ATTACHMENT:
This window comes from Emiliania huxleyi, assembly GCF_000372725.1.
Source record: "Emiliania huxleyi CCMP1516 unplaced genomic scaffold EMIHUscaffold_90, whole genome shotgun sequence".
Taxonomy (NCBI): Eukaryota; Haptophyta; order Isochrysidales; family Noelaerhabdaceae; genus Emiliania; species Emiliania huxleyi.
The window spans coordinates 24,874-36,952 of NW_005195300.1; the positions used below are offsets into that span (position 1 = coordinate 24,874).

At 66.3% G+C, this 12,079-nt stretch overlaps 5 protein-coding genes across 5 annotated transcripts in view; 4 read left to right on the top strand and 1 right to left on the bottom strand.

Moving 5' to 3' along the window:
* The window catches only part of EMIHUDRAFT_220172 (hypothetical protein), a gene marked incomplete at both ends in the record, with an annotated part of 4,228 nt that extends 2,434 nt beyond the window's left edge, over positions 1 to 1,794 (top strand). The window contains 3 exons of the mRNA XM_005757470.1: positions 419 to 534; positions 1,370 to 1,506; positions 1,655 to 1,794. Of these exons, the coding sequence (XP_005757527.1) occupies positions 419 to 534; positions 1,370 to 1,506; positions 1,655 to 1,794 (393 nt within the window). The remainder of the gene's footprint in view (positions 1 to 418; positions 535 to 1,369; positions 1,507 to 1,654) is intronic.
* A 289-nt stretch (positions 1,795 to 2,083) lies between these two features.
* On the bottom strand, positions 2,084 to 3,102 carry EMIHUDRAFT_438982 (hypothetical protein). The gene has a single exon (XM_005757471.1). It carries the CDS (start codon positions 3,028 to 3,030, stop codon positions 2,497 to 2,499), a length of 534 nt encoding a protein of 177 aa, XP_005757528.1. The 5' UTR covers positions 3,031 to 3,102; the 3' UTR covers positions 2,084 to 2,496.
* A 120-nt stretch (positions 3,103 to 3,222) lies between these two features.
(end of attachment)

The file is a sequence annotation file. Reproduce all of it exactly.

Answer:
This window comes from Emiliania huxleyi, assembly GCF_000372725.1.
Source record: "Emiliania huxleyi CCMP1516 unplaced genomic scaffold EMIHUscaffold_90, whole genome shotgun sequence".
Taxonomy (NCBI): Eukaryota; Haptophyta; order Isochrysidales; family Noelaerhabdaceae; genus Emiliania; species Emiliania huxleyi.
The window spans coordinates 24,874-36,952 of NW_005195300.1; the positions used below are offsets into that span (position 1 = coordinate 24,874).

At 66.3% G+C, this 12,079-nt stretch overlaps 5 protein-coding genes across 5 annotated transcripts in view; 4 read left to right on the top strand and 1 right to left on the bottom strand.

Moving 5' to 3' along the window:
* The window catches only part of EMIHUDRAFT_220172 (hypothetical protein), a gene marked incomplete at both ends in the record, with an annotated part of 4,228 nt that extends 2,434 nt beyond the window's left edge, over positions 1 to 1,794 (top strand). The window contains 3 exons of the mRNA XM_005757470.1: positions 419 to 534; positions 1,370 to 1,506; positions 1,655 to 1,794. Of these exons, the coding sequence (XP_005757527.1) occupies positions 419 to 534; positions 1,370 to 1,506; positions 1,655 to 1,794 (393 nt within the window). The remainder of the gene's footprint in view (positions 1 to 418; positions 535 to 1,369; positions 1,507 to 1,654) is intronic.
* A 289-nt stretch (positions 1,795 to 2,083) lies between these two features.
* On the bottom strand, positions 2,084 to 3,102 carry EMIHUDRAFT_438982 (hypothetical protein). The gene has a single exon (XM_005757471.1). It carries the CDS (start codon positions 3,028 to 3,030, stop codon positions 2,497 to 2,499), a length of 534 nt encoding a protein of 177 aa, XP_005757528.1. The 5' UTR covers positions 3,031 to 3,102; the 3' UTR covers positions 2,084 to 2,496.
* A 120-nt stretch (positions 3,103 to 3,222) lies between these two features.